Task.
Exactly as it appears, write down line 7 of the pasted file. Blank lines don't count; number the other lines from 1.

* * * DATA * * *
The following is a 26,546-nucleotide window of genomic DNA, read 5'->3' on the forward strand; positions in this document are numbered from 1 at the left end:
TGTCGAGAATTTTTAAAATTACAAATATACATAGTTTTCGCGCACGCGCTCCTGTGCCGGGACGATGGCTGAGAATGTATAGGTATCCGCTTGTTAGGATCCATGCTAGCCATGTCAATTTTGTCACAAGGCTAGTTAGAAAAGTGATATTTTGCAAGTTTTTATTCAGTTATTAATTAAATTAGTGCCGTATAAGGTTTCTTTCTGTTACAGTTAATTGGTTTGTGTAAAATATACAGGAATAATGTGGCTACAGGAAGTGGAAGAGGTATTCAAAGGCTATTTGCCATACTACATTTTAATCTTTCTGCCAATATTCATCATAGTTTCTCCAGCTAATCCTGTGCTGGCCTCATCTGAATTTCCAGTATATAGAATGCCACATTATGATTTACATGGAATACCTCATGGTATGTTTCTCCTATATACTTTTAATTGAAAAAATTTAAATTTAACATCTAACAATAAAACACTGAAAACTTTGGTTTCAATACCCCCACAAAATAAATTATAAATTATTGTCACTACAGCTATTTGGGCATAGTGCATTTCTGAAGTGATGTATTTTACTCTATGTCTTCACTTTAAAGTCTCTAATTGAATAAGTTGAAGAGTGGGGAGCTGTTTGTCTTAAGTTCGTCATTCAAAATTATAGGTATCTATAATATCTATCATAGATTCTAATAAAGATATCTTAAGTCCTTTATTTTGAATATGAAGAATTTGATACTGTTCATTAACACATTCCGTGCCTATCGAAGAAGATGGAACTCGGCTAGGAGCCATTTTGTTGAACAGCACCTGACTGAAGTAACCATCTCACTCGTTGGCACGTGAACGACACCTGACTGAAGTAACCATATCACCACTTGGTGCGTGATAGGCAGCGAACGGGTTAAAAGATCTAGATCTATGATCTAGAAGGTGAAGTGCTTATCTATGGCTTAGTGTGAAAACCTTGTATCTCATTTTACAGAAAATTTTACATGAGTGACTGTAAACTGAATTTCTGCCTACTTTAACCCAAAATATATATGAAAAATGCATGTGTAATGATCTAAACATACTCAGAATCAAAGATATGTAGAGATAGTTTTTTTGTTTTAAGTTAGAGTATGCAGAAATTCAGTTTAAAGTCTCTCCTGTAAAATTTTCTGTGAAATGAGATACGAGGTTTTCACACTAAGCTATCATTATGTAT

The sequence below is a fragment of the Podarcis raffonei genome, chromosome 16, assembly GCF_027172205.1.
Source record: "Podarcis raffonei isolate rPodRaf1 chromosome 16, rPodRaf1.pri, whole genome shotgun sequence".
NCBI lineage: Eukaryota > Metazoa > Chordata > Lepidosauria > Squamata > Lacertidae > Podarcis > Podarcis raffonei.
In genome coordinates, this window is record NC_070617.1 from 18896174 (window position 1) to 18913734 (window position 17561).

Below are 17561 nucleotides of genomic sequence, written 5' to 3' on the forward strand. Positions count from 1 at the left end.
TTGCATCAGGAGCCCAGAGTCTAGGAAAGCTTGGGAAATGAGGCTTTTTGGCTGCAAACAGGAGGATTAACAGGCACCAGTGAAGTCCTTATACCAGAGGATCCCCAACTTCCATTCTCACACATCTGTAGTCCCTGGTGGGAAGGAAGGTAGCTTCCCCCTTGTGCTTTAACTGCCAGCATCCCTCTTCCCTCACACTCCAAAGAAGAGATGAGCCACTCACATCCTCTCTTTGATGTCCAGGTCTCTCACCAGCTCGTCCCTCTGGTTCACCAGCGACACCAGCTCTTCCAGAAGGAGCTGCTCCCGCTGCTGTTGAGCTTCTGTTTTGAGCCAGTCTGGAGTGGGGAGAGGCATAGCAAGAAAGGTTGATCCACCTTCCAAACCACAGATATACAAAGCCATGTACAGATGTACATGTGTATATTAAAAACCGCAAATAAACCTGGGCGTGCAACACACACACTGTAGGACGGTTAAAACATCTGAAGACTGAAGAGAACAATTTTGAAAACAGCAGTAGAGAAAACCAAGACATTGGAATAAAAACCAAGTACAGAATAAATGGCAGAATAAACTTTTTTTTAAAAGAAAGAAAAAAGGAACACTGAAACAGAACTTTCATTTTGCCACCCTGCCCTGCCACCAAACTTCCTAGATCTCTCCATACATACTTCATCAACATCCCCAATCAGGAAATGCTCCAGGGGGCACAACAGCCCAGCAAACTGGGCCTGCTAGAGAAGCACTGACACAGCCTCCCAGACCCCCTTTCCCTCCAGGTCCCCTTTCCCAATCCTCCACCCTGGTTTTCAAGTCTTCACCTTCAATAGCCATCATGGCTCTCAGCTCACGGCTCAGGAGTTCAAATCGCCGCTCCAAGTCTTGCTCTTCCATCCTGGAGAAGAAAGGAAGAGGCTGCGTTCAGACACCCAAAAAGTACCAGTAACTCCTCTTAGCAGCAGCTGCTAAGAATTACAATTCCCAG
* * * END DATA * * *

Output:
Below are 17561 nucleotides of genomic sequence, written 5' to 3' on the forward strand. Positions count from 1 at the left end.